Friday, December 24, 2010

Christmas Eve at Taos Pueblo and at the Mabel Dodge Luhan House

Throughout her life in Taos, Mabel attended various Pueblo celebrations. Of all of the holiday events, Christmas Eve at Taos Pueblo is one of the most special. The Pueblo people gather pitch pine, cut it to various lengths, and stack it criss-crossed to build ricks of wood from one foot to twelve feet high. These are lit just after dusk, and the whole area between the North and South houses come alive with bonfires. The fires light the Christmas Eve procession around the Taos Pueblo plaza that follows mass at the San Geronimo church. It's magical, as a description from D.H. Lawrence conveys:

Never shall I forget the Christmas dances at Taos, twilight, snow, the darkness coming over the great wintry mountains and the lonely pueblo, then suddenly, again, like dark calling dark, the deep Indian cluster -- singing around the drum, wild and awful, suddenly rousing on the lost dusk as the procession starts. And then the bonfires leaping suddenly in spurts of high flame, columns of sudden flame forming an alley for the procession.*

Over the years my friend Judith Bronner has photographed this event (here, the plaza in front of the North House at dusk, just before the procession), and I share one of her pictures with you.

"Christmas Eve", Taos Pueblo © 2010 Judith Bronner

When guests at the Mabel Dodge Luhan House return after the Pueblo festivities, a cheery fire and steaming bowls of posole await them. This spicy hominy stew, a dish for celebrating life’s blessings, is served throughout New Mexico. It can be made either with red or green chile. The recipe here (below), made with pork and using dried red chiles, is quite traditional. However, chicken, turkey, or vegetable protein may be substituted for the pork. Enjoy.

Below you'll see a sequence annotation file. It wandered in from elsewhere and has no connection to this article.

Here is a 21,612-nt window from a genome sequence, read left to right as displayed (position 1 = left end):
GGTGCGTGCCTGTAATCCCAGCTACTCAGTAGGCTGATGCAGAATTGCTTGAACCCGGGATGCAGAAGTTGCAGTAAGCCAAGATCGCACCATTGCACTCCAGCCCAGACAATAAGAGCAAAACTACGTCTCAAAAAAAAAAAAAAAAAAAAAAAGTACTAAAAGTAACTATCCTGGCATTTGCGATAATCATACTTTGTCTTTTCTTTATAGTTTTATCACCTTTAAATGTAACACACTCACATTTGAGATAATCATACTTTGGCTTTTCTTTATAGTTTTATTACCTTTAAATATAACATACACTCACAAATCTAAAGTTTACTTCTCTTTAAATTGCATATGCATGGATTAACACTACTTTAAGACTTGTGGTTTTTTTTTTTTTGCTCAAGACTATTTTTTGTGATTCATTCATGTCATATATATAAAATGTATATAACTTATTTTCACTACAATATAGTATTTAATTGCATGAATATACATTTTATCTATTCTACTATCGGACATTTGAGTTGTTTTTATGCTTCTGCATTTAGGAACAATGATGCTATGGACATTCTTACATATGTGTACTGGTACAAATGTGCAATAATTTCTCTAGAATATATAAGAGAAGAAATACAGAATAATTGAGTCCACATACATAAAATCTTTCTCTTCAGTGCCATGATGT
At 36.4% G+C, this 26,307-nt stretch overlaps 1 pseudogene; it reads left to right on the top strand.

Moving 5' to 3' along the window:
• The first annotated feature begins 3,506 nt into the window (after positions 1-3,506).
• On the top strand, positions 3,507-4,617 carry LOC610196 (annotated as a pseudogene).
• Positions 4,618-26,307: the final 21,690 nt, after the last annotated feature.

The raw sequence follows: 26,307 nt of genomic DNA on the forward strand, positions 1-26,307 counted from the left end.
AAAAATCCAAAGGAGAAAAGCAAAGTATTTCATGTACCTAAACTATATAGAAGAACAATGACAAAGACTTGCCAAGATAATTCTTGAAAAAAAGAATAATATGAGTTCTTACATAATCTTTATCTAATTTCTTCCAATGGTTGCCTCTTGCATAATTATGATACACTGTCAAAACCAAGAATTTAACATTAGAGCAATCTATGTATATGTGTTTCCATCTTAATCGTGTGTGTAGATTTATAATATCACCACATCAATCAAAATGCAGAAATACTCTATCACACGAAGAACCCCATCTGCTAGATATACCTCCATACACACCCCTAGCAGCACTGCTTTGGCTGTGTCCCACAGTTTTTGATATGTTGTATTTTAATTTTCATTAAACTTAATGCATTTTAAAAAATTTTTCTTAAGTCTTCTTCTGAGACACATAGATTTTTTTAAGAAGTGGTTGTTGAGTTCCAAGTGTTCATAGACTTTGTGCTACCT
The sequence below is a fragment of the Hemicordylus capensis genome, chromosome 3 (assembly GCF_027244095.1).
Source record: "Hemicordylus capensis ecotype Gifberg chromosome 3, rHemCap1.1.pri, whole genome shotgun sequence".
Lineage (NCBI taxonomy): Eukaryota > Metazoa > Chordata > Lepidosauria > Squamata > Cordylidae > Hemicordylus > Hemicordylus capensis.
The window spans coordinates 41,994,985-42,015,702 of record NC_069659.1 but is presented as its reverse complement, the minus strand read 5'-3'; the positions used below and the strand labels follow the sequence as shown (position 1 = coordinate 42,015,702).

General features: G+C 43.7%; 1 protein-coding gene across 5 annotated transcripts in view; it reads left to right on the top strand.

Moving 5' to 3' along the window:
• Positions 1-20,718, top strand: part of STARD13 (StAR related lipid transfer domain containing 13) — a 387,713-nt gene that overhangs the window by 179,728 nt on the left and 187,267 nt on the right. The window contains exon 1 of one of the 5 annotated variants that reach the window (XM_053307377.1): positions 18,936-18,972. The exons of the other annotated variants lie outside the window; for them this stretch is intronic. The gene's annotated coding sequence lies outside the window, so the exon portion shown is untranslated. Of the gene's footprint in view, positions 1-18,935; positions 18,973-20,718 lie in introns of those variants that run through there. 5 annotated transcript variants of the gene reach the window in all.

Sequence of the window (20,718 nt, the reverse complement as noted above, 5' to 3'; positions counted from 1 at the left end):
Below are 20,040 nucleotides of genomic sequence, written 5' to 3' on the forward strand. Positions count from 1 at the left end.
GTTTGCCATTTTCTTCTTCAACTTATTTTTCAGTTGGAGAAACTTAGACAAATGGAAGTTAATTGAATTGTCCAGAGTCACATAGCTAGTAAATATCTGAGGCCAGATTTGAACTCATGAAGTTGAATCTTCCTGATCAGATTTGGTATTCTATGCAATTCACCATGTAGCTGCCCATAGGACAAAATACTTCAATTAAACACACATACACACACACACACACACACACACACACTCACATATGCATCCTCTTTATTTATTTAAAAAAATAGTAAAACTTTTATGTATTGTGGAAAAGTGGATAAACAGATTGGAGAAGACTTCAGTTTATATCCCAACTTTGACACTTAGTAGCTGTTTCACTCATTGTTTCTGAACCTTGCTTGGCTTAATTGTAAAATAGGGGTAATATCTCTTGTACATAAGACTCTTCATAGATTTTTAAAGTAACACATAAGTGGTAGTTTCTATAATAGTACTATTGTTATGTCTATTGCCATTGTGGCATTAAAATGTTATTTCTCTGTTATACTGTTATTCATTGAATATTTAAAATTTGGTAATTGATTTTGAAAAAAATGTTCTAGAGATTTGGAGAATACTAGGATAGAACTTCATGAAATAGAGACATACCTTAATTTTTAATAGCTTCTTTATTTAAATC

Adios for now,

Photo courtesy of Judith Bronner. Thank you, Judith! 

* Quote from "New Mexico" typescript, D.H. Lawrence Papers, AC 131-p, Angélico Chávez History Library, Museum of New Mexico, Santa Fe.

Posole Recipe:
12 dried long red chile**
3 pounds boned pork roast cut into 1" cubes
1/2 head of garlic peeled and chopped
A large pinch of Mexican oregano
1/2 large onion, chopped

1 large (industrial-size) can hominy 
Salt and pepper to taste

1.Break open the chiles and remove the seeds and veins.
2. Put the chiles to cook in a medium sized pot. Cover with fresh water and gently boil until chiles are very soft.
3. Let the mixture cool and using a favorite method, blend the chile and the water to make a paste and strain.
4. Put the cubed pork, oregano, garlic, onion and salt into a large heavy pot and cover with water. Boil meat gently for 30 minutes.
5. When the meat is soft, add the chile and hominy and cook for 15 to 20 minutes until the mixture is boiling nicely. Add oregano, and salt and pepper to taste.

To serve, ladle the posole into heavy bowls and serve with thinly sliced cabbage and radishes, quartered limes, and fresh corn tortillas.
This recipe serves 20-24 people. 

**Using frozen or powdered red or green chile eliminates steps 1-3 -- the preparation and cooking time for the chile mixture.


  1. So glad you posted about the Christmas Eve celebrations! It is my favorite thing as well. Christmas isn't Christmas without it. The Taos Pueblo supports our life here in New Mexico!

  2. I live in Santa Fe and have never attended the Christmas dances. My dear friend, who's married to a Taosena never misses them. I was raised Catholic (not practicing). Hearing his descriptions tells me they are performing what I knew as Holy Mass; but the truth to spirit are very different. I hope I have the opportunity to attend one day.